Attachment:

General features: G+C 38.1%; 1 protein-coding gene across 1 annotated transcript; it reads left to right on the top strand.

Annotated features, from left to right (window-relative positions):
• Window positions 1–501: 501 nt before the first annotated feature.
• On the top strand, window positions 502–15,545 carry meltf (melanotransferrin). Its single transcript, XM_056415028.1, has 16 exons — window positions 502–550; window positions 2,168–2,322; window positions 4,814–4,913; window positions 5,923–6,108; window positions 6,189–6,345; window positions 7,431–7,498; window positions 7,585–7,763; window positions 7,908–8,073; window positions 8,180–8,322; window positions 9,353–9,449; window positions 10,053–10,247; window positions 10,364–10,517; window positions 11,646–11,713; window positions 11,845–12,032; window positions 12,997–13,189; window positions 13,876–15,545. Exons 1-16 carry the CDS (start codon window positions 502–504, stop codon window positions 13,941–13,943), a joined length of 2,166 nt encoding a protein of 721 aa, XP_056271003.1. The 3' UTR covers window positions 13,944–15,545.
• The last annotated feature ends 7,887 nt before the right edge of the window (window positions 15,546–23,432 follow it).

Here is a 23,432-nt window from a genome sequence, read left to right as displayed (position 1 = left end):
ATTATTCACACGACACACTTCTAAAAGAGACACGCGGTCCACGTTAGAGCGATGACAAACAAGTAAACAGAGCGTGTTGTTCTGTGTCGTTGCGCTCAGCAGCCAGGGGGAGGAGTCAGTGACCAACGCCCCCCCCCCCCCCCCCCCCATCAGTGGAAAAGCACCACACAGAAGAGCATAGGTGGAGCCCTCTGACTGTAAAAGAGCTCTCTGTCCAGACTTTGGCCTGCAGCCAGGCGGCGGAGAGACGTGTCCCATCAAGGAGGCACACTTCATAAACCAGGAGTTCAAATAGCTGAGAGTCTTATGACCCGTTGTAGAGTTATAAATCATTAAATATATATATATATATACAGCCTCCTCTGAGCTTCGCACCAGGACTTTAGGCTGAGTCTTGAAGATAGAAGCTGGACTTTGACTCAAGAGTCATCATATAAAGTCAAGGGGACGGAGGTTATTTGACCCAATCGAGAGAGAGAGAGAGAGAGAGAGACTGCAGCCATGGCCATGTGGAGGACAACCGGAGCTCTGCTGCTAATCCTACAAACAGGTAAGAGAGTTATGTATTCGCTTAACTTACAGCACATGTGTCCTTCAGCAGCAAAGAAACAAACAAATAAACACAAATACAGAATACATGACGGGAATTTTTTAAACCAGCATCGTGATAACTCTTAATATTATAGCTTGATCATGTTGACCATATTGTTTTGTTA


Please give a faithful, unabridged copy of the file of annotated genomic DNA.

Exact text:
General features: G+C 38.1%; 1 protein-coding gene across 1 annotated transcript; it reads left to right on the top strand.

Annotated features, from left to right (window-relative positions):
• Window positions 1–501: 501 nt before the first annotated feature.
• On the top strand, window positions 502–15,545 carry meltf (melanotransferrin). Its single transcript, XM_056415028.1, has 16 exons — window positions 502–550; window positions 2,168–2,322; window positions 4,814–4,913; window positions 5,923–6,108; window positions 6,189–6,345; window positions 7,431–7,498; window positions 7,585–7,763; window positions 7,908–8,073; window positions 8,180–8,322; window positions 9,353–9,449; window positions 10,053–10,247; window positions 10,364–10,517; window positions 11,646–11,713; window positions 11,845–12,032; window positions 12,997–13,189; window positions 13,876–15,545. Exons 1-16 carry the CDS (start codon window positions 502–504, stop codon window positions 13,941–13,943), a joined length of 2,166 nt encoding a protein of 721 aa, XP_056271003.1. The 3' UTR covers window positions 13,944–15,545.
• The last annotated feature ends 7,887 nt before the right edge of the window (window positions 15,546–23,432 follow it).

Here is a 23,432-nt window from a genome sequence, read left to right as displayed (position 1 = left end):
ATTATTCACACGACACACTTCTAAAAGAGACACGCGGTCCACGTTAGAGCGATGACAAACAAGTAAACAGAGCGTGTTGTTCTGTGTCGTTGCGCTCAGCAGCCAGGGGGAGGAGTCAGTGACCAACGCCCCCCCCCCCCCCCCCCCCATCAGTGGAAAAGCACCACACAGAAGAGCATAGGTGGAGCCCTCTGACTGTAAAAGAGCTCTCTGTCCAGACTTTGGCCTGCAGCCAGGCGGCGGAGAGACGTGTCCCATCAAGGAGGCACACTTCATAAACCAGGAGTTCAAATAGCTGAGAGTCTTATGACCCGTTGTAGAGTTATAAATCATTAAATATATATATATATATACAGCCTCCTCTGAGCTTCGCACCAGGACTTTAGGCTGAGTCTTGAAGATAGAAGCTGGACTTTGACTCAAGAGTCATCATATAAAGTCAAGGGGACGGAGGTTATTTGACCCAATCGAGAGAGAGAGAGAGAGAGAGAGACTGCAGCCATGGCCATGTGGAGGACAACCGGAGCTCTGCTGCTAATCCTACAAACAGGTAAGAGAGTTATGTATTCGCTTAACTTACAGCACATGTGTCCTTCAGCAGCAAAGAAACAAACAAATAAACACAAATACAGAATACATGACGGGAATTTTTTAAACCAGCATCGTGATAACTCTTAATATTATAGCTTGATCATGTTGACCATATTGTTTTGTTA